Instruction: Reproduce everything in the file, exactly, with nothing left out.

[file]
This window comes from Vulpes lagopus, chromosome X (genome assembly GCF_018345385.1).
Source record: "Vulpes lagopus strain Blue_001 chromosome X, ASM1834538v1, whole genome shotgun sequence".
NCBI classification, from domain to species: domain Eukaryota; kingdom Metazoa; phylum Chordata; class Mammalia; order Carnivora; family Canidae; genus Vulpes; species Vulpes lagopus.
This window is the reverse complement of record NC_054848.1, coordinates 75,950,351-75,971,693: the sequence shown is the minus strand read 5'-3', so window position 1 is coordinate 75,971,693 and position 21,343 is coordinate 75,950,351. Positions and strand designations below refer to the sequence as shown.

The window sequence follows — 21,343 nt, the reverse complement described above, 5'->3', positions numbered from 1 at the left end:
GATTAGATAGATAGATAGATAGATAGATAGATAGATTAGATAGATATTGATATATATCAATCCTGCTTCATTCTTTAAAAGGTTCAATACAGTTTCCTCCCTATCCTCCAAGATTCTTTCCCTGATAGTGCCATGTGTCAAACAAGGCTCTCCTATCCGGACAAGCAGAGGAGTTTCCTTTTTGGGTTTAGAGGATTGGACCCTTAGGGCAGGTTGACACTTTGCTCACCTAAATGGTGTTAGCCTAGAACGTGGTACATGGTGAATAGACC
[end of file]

This window comes from Vulpes lagopus, chromosome X (genome assembly GCF_018345385.1).
Source record: "Vulpes lagopus strain Blue_001 chromosome X, ASM1834538v1, whole genome shotgun sequence".
NCBI classification, from domain to species: domain Eukaryota; kingdom Metazoa; phylum Chordata; class Mammalia; order Carnivora; family Canidae; genus Vulpes; species Vulpes lagopus.
This window is the reverse complement of record NC_054848.1, coordinates 75,950,351-75,971,693: the sequence shown is the minus strand read 5'-3', so window position 1 is coordinate 75,971,693 and position 21,343 is coordinate 75,950,351. Positions and strand designations below refer to the sequence as shown.

The window sequence follows — 21,343 nt, the reverse complement described above, 5'->3', positions numbered from 1 at the left end:
GATTAGATAGATAGATAGATAGATAGATAGATAGATTAGATAGATATTGATATATATCAATCCTGCTTCATTCTTTAAAAGGTTCAATACAGTTTCCTCCCTATCCTCCAAGATTCTTTCCCTGATAGTGCCATGTGTCAAACAAGGCTCTCCTATCCGGACAAGCAGAGGAGTTTCCTTTTTGGGTTTAGAGGATTGGACCCTTAGGGCAGGTTGACACTTTGCTCACCTAAATGGTGTTAGCCTAGAACGTGGTACATGGTGAATAGACC